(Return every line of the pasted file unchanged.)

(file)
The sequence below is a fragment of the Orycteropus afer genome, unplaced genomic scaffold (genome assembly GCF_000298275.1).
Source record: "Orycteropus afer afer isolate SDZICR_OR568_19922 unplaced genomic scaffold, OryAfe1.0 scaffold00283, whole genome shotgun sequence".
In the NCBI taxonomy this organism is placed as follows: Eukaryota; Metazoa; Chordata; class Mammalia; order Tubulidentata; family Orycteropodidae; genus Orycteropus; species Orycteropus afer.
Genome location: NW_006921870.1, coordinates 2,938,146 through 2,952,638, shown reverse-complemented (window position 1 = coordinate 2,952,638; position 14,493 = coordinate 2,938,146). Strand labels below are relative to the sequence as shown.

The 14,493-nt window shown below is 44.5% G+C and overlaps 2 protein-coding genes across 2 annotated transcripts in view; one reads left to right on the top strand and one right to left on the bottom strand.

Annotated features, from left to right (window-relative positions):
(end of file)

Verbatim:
The sequence below is a fragment of the Orycteropus afer genome, unplaced genomic scaffold (genome assembly GCF_000298275.1).
Source record: "Orycteropus afer afer isolate SDZICR_OR568_19922 unplaced genomic scaffold, OryAfe1.0 scaffold00283, whole genome shotgun sequence".
In the NCBI taxonomy this organism is placed as follows: Eukaryota; Metazoa; Chordata; class Mammalia; order Tubulidentata; family Orycteropodidae; genus Orycteropus; species Orycteropus afer.
Genome location: NW_006921870.1, coordinates 2,938,146 through 2,952,638, shown reverse-complemented (window position 1 = coordinate 2,952,638; position 14,493 = coordinate 2,938,146). Strand labels below are relative to the sequence as shown.

The 14,493-nt window shown below is 44.5% G+C and overlaps 2 protein-coding genes across 2 annotated transcripts in view; one reads left to right on the top strand and one right to left on the bottom strand.

Annotated features, from left to right (window-relative positions):